What that’s translated into for me this year is an abrupt shift in long-term goals and the shifting sands of daily priorities getting turned on their heads at a moment’s notice.  If you’re like me as a writer or creative person, an inner irritability arises when I can’t write – not as in “writer’s block”, but as in “as soon as I sit down I’m going to be interrupted, so I can’t even begin”.  Two weeks of this month were school holidays, which meant she was here 24/7 except when she was out with friends (which was unpredictable, and not very often as she enjoys being “home”); one week of that time it was just the two of us as my husband was away.  By 24/7, I mean it – any time night or day, when I was trying to focus, she’d show up in the doorway, whether noon or 3 a.m; parents understand!  We watched films, talked, painted, and did our own things.  By the time she went back to school on Monday, I was ready to have my time for focusing again – I’m sure every mother on the planet can empathise!  She gravitates to me, soaking in my presence; that’s lovely – it means she trusts me, wants to be with me, and gets the attention she craves (and should have been getting throughout her life).  I like spending time with her; but it also means that my priorities – writing, editing, graphics, blurbs, and all of the thousand other steps toward publishing my fifth novel – have taken a back burner; the goal of getting this book out by Christmas had shifted away with the dunes of life by May.  It also means that I can’t really relax – I never know when, after finally sitting down for a moment, I open one eye to find myself being watched.  Literally.  Or I just sit down and hear, “Mom!” from a distance corner of the flat.  Sometimes it feels like every move I make draws some kind of commentary – it’s her way of trying to connect, and I understand that with my heart, but sometimes my mind wishes I could just flip a switch and turn it off for a while.  Again, I know that every mother can relate to those feelings; just keep in mind that I’m not actually the mother, in the sense that I haven’t had years to get used to these things!  She has a great father-daughter relationship with my husband, too – pillow fights, lots of fun and talks at the dinner table, and the occasional ice hockey date are icing on the cake.

maidWe’ve had to raise a teenager that had basically raised herself the past (very formative) five years (her father bought her a flat in another city, and just paid for a maid).  I am not a maid (this image is a magnet hanging on our guest room door frame).  Everything that parents teach their children along the way over the years, we’ve had to try to teach her within a few months, as far as what it means to live in a family, communicate with each other, and basic principles such as clean up after yourself, turn off lights behind you, shut the refrigerator door, fold and put away clothes neatly, respect others’ property, and the list goes on and on and on. family-rule-signThis family rule sign, which hangs outside our front door, is what we’re trying to teach as a foreign concept in more ways than one… oh, and her mouth would have driven sailors from bars the first fortnight she was here; we started charging 1 Franc for every curse word, and encouraged her to get creative with such things; now she says “Fluff-butt” and “sweet cheese and crackers” instead!  Needless to say, it’s been a huge learning curve for us all.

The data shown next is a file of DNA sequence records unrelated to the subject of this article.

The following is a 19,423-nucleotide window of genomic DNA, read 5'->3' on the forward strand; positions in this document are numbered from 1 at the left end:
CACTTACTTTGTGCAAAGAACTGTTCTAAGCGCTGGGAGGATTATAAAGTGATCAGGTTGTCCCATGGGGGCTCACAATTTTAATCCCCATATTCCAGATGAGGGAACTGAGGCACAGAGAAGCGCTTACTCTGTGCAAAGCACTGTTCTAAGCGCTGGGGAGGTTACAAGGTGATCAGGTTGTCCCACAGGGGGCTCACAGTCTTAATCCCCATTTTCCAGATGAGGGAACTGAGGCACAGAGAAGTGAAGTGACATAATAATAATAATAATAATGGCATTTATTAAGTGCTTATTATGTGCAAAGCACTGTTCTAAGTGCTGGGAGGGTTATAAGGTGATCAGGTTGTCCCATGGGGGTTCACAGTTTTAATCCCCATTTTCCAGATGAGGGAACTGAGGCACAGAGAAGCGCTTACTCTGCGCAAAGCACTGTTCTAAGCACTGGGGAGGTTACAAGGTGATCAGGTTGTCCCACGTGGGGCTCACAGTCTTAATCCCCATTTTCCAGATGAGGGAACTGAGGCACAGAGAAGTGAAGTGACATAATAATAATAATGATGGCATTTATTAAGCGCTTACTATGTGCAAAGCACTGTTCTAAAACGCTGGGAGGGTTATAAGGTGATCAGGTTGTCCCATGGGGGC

Sands have shifted; priorities, for this year, have been relentlessly shifted; but more importantly, we’ve seen the shifting sands in one life transform into a foundation planted on solid rock.  We’ve seen her open her heart to be loved, to begin to recognize the issues in her own life that will need professional help once she’s old enough to seek it without repercussions, and also begin to have an understanding and patience for and with herself.  We’ve played a part in rescuing someone from the verge of suicide to a place of eternal perspective, future hope, and present happiness, and we are humbly grateful for the opportunity entrusted to us.  Writing priorities be hanged… there are more important things in this life sometimes.  There is a time for every purpose under heaven.








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I got Staffa’d

If you’ve wondered why my last post was over a month ago, it’s because when I go on holiday I do just that – I take leave of life, of schedules, of obligations and responsibilities.  Now that I’m back, I thought I’d share some of my experiences.

They say you should write what you know; after our recent holidays to Scotland, I can now add to my arsenal that of being badly injured on a remote, uninhabited island!

DSCN5357 - The Isle of Staffa, from Ship

The Isle of Staffa